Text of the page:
Recently the media were reporting about Poland, where a rightist government which happens to have a majority seems to be busy twisting all democratic institutions in order to establish full control of public opinion making and the essential institutions of government and jurisdiction. And similar things we have seen already earlier in Hungary. And Timo Soini, minister of foreign affairs, objects to ongoing attempts to interfere with the development in Poland. Why?
What I “smell” in this (most unpleasantly) are two cultural factors, of which the first one is Catholicism. Hitler, Mussolini, Franco, Salazar were all the products of Catholic societies, and also all those South and Central American dictators of the recent past were (aside of also being very much helped by the CIA). And in Hungary the Catholics are still in some majority (in addition to which there may be traditions from the Austro-Hungarian, essentially Catholic, past), while in Poland the Catholic majority is simply huge. And what about this? Are Catholics then bad people? No, not really, but there is the fact that Catholicism is preaching methods of education which result in a general belief in authority, especially in the authority of “the one man with the direct contact to the higher powers” (forcing people to choose between the pope or the “Führer of the nation” – HItler was claimed to have that direct connection to the “Vorsehung” = destiny). And anyway authority is quite generally proclaimed to be “good”, while people who deviate from the teachings of the authority are very easily black-painted without inhibition. All of which may easily have also political consequences. And yes, Timo Soini is Catholic.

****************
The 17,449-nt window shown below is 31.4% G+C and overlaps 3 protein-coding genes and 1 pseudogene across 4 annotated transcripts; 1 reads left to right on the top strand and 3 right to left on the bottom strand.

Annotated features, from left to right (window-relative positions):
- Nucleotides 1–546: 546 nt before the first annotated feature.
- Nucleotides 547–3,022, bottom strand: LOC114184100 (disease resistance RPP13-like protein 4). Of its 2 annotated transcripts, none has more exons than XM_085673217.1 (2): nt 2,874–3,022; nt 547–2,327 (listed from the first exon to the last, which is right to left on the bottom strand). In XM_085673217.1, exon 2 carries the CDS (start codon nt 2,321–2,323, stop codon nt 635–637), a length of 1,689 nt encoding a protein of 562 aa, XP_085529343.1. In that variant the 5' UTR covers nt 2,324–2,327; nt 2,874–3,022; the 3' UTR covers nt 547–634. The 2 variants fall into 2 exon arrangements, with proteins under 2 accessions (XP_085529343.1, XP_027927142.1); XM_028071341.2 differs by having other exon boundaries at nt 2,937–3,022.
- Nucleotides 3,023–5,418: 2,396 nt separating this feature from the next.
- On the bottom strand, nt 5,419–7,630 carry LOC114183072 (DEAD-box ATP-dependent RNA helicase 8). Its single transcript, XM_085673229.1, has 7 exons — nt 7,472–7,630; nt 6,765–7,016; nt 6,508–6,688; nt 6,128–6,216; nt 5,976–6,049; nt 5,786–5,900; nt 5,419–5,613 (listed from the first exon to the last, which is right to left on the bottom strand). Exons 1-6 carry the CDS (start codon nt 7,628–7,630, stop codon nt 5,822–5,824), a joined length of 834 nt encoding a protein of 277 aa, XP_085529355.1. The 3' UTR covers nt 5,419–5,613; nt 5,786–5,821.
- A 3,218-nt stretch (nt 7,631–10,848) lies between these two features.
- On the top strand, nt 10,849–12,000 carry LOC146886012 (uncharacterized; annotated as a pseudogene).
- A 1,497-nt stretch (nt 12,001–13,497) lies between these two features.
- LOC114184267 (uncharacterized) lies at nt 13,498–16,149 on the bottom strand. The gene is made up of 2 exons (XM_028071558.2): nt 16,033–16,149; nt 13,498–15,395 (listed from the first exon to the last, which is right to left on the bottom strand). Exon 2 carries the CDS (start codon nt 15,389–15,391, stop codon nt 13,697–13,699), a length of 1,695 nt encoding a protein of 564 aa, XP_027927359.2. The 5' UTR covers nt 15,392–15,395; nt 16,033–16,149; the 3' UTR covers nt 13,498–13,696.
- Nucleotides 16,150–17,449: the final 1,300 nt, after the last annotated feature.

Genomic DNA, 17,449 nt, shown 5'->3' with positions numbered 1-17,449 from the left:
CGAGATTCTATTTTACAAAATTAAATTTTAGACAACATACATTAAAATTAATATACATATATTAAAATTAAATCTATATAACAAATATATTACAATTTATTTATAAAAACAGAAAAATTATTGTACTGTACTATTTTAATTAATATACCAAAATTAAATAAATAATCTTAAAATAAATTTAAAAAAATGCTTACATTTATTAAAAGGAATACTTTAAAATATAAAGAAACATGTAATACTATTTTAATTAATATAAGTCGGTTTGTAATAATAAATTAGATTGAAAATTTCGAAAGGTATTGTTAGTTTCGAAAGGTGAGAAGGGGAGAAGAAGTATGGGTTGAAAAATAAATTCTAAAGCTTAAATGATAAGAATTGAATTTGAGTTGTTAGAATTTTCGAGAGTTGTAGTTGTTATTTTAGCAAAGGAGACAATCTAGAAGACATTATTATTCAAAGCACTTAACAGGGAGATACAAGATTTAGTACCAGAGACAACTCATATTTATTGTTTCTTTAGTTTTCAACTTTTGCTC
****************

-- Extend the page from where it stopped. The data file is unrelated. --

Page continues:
The second cultural factor which comes to my mind is the distance from the sea: Traditionally, on a ship (especially a wooden one) certainly the captain was the most important person, but second in importance was already the ship’s carpenter (who kept the thing in repair, i.e. floating and manoeuvrable), and after him very soon the sail maker. And if these specialists were not treated well they could very easily leave the ship in the next harbour and look for hire on another ship. Thus, on the sea the traditions included a certain respect for employees. And in Northern Germany not only the carpenters from just Hamburg were highly appreciated, but after World War I it was Hamburg which was considered the “Socialist Capital” of Germany, and still nowadays people along the coast tend to vote Social Democrat. In addition to this, there was in Western Europe (especially in Germany?) the tradition of the traveling craftsmen, i.e. of craftsmen who had completed their basic training and now were moving from place to place, taking up short-time employment in ever new places and learning new skills while doing so – and also here there was the aspect that one could easily lose a good worker by treating him badly. In contrast to this, the further east in Europe one goes, the stronger the old traditions of feudalism and bondage may have survived: the position in society based on landownership and birth, the work force kept in bondage, specialists are few and hired in from outside, little hinders from using the whip on oxen, horses and bondsmen alike. Comparing these different traditional trends, it is very much the question what political ideas and habits might grow in different regions of Europe and how far it makes sense of speaking of common European values. Some might even say that Europe has expanded too fast to the East, incorporating too many countries with less-than-enlightened traditions (and now being in trouble because of it). But once we have now the EU it might still be best to try and keep it together (certainly better than war). But this job will also take quite a lot of thinking, discussing and convincing, plus structures which bring these efforts to the attention of people (instead of just trying to make profit from selling cheap excitement/entertainment …).